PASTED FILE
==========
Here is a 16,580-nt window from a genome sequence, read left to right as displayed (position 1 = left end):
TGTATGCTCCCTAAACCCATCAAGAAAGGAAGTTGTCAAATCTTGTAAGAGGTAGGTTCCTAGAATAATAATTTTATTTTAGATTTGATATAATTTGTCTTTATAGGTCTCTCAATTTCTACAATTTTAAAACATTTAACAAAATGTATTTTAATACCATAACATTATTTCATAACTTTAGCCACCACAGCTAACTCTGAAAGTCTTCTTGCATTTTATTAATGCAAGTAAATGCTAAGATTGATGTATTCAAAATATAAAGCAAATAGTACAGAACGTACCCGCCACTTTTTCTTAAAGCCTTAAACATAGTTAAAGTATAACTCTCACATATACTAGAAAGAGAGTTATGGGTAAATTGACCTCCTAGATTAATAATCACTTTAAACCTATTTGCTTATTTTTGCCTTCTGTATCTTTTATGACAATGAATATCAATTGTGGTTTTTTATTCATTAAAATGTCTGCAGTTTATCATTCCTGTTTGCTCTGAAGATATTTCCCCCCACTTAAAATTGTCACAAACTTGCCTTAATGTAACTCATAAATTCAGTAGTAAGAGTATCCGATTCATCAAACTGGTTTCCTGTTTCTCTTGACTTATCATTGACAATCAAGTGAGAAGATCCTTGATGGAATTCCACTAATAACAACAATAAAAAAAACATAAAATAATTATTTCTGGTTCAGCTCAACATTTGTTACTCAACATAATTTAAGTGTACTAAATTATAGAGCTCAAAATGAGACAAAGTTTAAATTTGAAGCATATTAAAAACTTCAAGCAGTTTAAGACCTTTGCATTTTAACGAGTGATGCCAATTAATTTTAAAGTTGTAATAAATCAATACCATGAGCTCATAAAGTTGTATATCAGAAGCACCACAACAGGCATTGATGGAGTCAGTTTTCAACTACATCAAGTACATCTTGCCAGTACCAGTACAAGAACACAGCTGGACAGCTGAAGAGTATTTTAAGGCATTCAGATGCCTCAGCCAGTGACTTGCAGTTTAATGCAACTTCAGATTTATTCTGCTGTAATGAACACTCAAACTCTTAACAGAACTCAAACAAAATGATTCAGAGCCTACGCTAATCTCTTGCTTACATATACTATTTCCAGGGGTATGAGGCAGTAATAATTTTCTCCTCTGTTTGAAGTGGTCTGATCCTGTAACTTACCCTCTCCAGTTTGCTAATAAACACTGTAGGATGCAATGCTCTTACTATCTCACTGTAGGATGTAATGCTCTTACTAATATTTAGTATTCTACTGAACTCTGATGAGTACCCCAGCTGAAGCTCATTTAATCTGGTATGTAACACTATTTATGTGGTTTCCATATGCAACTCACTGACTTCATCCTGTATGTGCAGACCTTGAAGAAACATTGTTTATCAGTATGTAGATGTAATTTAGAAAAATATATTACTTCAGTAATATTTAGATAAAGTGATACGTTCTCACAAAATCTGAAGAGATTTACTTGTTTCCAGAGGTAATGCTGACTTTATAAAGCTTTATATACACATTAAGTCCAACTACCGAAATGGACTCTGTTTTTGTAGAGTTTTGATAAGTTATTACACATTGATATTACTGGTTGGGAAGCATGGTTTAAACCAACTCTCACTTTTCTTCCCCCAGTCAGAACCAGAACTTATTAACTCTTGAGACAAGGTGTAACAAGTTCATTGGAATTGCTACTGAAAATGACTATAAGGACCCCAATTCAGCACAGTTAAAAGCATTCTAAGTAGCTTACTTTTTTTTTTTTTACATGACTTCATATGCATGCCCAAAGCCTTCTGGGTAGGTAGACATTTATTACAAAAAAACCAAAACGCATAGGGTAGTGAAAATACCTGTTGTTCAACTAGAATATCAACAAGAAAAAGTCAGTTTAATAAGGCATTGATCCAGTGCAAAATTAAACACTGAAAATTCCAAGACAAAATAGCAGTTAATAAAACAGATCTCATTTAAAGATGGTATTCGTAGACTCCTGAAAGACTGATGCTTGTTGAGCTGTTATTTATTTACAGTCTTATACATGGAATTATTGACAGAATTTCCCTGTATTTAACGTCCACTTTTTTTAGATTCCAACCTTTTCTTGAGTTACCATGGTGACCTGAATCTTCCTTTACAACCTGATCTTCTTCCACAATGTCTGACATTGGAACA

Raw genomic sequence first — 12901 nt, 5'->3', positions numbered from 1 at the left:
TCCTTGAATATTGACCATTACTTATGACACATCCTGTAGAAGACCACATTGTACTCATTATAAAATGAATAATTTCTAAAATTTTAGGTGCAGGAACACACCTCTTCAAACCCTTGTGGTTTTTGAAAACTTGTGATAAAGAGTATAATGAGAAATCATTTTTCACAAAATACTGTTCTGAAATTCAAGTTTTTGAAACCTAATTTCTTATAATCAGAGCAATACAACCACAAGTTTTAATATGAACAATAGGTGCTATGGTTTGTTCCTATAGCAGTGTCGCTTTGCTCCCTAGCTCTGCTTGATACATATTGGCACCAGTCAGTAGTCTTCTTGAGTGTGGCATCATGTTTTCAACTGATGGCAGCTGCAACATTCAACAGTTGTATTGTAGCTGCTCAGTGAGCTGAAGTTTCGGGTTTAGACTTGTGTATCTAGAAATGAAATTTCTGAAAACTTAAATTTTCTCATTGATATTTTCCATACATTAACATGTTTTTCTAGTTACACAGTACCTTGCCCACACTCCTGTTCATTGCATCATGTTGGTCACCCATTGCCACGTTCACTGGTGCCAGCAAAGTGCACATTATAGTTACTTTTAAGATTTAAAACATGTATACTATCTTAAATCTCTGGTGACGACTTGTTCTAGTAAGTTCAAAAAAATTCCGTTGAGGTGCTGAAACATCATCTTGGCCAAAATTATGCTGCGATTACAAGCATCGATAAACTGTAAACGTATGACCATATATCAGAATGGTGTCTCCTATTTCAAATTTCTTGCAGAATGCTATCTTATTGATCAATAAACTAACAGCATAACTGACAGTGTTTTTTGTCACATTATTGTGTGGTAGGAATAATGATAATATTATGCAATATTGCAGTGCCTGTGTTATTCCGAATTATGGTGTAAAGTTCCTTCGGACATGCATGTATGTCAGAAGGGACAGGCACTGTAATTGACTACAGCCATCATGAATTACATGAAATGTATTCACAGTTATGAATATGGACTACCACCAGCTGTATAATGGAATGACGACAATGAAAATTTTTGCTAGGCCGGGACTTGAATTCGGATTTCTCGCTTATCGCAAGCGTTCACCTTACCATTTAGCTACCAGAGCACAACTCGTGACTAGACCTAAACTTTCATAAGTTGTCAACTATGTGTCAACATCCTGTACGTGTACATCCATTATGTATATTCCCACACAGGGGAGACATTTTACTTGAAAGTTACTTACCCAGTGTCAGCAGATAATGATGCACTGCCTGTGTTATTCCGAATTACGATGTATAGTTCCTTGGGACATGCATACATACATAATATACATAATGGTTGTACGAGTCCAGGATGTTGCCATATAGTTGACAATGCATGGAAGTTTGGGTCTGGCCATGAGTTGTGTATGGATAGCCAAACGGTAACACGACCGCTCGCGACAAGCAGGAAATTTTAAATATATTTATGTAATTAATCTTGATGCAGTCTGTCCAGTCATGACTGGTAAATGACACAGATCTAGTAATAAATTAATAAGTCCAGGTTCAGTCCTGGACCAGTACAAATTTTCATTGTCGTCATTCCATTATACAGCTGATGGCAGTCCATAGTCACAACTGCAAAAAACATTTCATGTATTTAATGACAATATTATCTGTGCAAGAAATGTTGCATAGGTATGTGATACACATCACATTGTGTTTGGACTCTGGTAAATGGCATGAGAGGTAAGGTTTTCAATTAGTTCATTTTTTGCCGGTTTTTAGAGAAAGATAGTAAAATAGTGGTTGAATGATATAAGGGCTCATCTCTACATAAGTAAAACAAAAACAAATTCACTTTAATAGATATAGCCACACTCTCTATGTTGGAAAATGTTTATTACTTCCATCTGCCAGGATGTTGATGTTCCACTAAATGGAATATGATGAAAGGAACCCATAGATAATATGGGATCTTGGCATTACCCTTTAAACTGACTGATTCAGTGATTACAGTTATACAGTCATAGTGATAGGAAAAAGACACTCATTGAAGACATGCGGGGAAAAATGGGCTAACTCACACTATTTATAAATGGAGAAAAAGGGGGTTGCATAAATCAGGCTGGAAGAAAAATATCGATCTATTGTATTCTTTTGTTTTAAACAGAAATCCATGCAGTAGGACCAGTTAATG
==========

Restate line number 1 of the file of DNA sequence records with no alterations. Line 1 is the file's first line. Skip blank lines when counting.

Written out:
Here is a 16,580-nt window from a genome sequence, read left to right as displayed (position 1 = left end):